I was at the screening at Katzenberg’s house and he seemed to be pleased. A couple of days later I got a call from my agent saying that my services were no longer required. Katzenberg also fired the stars doing the animal voices and almost fired the director. Then Bruce (Broughton) was called in which surprised me, because I think that we have similar musical sensibilities. I thought that perhaps they wanted a very different style.
People who have heard the score feel it’s as good as anything I’ve done. I think: the cloud of Munich hung over it. It was a double disappointment. When you lose a picture like that, you don’t just lose that picture. You lose all the pictures that that film might have generated. Anyway, one amusing story came out of it: My son Matthew who was 17 at the time is a great fan of mine, very defensive of his father. He went to a dance after this happened and found himself dancing with Bruce Broughton’s daughter. Matt said, “I hear your father scored INCREDIBLE JOURNEY.” “Yes, he did,” she said, “Well, mine did too!” he shot back.
But luckily you do have another career, another life as a composer of musicals, for instance BABY, STARTING HERE STARTING NOW, CLOSER THAN EVER and soon BIG. They had respectable runs in New York, and they have become repertoire musicals constantly being performed in the US and abroad…
That work is very important to me – working on one project for several years, writing foreground music where dramatic decisions are being made because we are telling a story that we chose to tell. You have the time to really let your musical material evolve, and the work is your own vision. I want to write at least three or four more musicals before I hang it up. I grew up with the Gershwin, Porter, Kern, Rodgers tradition. I wrote theatre music long before I thought I would be writing anything for films.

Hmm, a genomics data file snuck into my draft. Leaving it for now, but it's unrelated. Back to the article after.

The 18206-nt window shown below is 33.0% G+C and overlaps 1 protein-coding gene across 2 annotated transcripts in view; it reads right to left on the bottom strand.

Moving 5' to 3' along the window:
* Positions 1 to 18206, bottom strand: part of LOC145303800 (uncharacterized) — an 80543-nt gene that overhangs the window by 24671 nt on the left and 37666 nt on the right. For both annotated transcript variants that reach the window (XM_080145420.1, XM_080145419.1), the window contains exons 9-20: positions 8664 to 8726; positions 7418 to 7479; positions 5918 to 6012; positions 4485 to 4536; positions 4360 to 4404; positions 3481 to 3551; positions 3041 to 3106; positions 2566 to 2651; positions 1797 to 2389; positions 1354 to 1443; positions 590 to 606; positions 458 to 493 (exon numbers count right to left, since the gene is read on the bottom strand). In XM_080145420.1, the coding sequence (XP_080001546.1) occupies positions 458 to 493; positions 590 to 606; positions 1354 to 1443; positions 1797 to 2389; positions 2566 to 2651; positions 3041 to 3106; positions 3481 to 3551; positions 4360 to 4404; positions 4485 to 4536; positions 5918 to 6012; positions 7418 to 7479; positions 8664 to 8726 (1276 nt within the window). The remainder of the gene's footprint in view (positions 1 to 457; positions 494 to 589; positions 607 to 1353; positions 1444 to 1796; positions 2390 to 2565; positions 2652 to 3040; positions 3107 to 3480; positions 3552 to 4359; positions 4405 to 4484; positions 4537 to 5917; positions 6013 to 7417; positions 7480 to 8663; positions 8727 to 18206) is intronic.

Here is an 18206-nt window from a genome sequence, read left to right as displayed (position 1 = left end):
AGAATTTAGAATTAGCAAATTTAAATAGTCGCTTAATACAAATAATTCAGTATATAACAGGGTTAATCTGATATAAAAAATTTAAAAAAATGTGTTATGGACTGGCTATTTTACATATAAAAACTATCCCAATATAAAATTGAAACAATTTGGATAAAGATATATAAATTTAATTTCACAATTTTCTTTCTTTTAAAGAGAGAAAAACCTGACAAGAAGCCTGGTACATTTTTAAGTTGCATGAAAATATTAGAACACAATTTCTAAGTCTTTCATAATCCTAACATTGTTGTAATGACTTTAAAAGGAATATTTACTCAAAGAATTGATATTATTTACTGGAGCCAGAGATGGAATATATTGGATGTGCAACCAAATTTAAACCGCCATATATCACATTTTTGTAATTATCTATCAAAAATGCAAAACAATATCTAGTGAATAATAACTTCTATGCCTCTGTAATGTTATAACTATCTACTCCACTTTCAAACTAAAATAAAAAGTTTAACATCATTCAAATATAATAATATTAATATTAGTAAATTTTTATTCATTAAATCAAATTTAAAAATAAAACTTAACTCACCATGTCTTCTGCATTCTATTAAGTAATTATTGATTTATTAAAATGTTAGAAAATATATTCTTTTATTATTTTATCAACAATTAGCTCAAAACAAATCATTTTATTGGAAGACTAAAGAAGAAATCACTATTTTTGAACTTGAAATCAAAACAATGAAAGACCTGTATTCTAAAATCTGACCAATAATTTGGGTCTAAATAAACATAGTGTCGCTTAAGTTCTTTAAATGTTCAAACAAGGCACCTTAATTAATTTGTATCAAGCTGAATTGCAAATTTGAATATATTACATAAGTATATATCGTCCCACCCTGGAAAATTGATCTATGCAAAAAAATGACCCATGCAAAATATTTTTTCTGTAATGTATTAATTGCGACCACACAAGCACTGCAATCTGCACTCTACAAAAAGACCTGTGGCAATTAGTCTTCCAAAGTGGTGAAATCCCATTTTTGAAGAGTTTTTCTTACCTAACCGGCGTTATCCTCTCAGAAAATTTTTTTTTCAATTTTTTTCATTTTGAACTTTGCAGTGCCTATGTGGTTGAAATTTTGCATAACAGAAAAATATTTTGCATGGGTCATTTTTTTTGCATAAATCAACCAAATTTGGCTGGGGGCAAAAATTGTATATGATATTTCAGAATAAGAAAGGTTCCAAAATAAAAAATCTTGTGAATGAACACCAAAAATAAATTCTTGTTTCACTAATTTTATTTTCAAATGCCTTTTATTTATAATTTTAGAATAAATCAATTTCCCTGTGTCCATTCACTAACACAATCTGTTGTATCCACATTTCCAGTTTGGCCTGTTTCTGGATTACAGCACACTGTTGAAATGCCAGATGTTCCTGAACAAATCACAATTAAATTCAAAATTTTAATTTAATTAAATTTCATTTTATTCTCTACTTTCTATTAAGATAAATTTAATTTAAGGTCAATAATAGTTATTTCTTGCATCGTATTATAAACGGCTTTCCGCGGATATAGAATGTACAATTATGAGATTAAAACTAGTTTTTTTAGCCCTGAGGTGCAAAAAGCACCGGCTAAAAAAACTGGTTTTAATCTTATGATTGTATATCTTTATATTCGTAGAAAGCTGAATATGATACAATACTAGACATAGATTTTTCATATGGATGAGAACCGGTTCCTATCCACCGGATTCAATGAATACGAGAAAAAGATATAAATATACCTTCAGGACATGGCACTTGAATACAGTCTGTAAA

But there is certainly a connection between your film scores and your song writing.
What may help a lot of my film writing is the songwriter’s sensibility. I usually go for the long, singing line (e.g. THE HINDENBURG, RETURN TO OZ, BED AND BREAKFAST). I had to teach myself more about writing non-melodic action cues. That’s what the real challenge of movie scoring was for me, and it gave me a great opportunity to work on my orchestral writing. But the fact that I come out of the theatre tradition gives me the dramatic sensibilities for movies. There’s a lot of overlap. The same basic aesthetic that applies to writing theatre music often applies to writing a movie score. Films often make bigger demands in terms of compositional and orchestral technique.
I always wonder what comes first, the lyrics or the melody…